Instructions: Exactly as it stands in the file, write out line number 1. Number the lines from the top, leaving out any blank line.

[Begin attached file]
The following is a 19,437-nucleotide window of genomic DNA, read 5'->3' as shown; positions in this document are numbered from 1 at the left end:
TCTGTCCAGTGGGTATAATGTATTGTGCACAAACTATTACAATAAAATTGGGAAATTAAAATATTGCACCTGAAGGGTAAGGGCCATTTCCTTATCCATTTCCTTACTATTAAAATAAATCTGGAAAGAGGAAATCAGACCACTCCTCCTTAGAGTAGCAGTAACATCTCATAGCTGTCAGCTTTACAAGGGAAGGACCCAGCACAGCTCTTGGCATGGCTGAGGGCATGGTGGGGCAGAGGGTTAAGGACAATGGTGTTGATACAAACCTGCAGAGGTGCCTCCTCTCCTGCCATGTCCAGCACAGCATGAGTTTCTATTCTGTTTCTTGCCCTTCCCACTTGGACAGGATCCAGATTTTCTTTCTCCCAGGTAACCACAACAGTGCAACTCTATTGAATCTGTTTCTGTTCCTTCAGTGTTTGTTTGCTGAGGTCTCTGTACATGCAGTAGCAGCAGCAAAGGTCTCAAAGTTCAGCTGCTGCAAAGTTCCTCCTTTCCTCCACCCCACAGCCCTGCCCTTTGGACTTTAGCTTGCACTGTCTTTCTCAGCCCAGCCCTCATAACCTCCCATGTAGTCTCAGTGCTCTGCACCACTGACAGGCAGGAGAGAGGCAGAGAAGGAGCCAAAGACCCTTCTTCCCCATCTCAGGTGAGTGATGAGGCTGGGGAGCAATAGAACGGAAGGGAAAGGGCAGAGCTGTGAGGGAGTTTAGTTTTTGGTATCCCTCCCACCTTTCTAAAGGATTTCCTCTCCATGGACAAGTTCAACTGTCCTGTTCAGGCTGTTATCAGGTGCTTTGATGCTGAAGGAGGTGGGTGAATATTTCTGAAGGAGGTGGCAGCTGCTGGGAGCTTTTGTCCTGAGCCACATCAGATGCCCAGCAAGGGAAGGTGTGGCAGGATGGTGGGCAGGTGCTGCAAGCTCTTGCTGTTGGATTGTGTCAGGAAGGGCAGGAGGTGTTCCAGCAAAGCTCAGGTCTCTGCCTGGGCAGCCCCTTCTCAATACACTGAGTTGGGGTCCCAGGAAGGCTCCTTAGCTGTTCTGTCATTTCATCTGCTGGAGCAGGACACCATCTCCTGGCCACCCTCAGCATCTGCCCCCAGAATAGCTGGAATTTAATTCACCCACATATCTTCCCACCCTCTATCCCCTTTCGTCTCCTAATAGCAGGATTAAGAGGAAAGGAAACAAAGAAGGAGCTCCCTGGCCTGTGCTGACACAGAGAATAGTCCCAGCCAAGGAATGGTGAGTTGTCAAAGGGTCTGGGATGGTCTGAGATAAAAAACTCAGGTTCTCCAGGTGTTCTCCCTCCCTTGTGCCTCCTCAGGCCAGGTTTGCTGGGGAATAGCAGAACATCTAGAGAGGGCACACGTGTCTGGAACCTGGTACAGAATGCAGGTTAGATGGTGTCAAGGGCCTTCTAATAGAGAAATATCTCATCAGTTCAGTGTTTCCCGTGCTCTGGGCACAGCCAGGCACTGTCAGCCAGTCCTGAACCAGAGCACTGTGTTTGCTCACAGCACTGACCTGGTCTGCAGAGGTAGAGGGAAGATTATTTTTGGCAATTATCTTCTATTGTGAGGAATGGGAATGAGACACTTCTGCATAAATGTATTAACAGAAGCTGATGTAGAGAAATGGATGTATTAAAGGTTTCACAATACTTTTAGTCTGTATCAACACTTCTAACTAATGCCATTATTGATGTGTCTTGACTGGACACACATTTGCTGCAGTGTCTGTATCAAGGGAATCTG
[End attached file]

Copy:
The following is a 19,437-nucleotide window of genomic DNA, read 5'->3' as shown; positions in this document are numbered from 1 at the left end: